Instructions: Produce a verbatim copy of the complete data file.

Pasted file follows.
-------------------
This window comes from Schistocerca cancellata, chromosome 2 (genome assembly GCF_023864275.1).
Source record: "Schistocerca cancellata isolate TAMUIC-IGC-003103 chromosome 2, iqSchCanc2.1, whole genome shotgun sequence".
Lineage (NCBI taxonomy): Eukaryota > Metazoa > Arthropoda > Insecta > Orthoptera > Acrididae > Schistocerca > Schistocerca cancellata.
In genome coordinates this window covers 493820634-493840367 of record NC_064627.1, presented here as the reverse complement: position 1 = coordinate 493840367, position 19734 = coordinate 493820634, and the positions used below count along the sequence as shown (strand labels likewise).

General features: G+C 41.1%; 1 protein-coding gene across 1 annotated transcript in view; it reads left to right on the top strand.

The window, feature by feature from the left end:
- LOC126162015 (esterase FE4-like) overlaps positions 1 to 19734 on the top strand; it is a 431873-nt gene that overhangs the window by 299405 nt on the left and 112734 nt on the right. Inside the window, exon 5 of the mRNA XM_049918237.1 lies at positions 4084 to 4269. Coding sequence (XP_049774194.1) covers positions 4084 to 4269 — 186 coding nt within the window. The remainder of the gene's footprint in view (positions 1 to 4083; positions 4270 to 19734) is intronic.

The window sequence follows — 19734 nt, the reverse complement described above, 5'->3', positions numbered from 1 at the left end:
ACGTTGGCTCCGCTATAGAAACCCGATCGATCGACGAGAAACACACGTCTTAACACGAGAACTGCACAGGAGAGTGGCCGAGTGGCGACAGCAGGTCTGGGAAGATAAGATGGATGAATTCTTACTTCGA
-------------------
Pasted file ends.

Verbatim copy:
This window comes from Schistocerca cancellata, chromosome 2 (genome assembly GCF_023864275.1).
Source record: "Schistocerca cancellata isolate TAMUIC-IGC-003103 chromosome 2, iqSchCanc2.1, whole genome shotgun sequence".
Lineage (NCBI taxonomy): Eukaryota > Metazoa > Arthropoda > Insecta > Orthoptera > Acrididae > Schistocerca > Schistocerca cancellata.
In genome coordinates this window covers 493820634-493840367 of record NC_064627.1, presented here as the reverse complement: position 1 = coordinate 493840367, position 19734 = coordinate 493820634, and the positions used below count along the sequence as shown (strand labels likewise).

General features: G+C 41.1%; 1 protein-coding gene across 1 annotated transcript in view; it reads left to right on the top strand.

The window, feature by feature from the left end:
- LOC126162015 (esterase FE4-like) overlaps positions 1 to 19734 on the top strand; it is a 431873-nt gene that overhangs the window by 299405 nt on the left and 112734 nt on the right. Inside the window, exon 5 of the mRNA XM_049918237.1 lies at positions 4084 to 4269. Coding sequence (XP_049774194.1) covers positions 4084 to 4269 — 186 coding nt within the window. The remainder of the gene's footprint in view (positions 1 to 4083; positions 4270 to 19734) is intronic.

The window sequence follows — 19734 nt, the reverse complement described above, 5'->3', positions numbered from 1 at the left end:
ACGTTGGCTCCGCTATAGAAACCCGATCGATCGACGAGAAACACACGTCTTAACACGAGAACTGCACAGGAGAGTGGCCGAGTGGCGACAGCAGGTCTGGGAAGATAAGATGGATGAATTCTTACTTCGA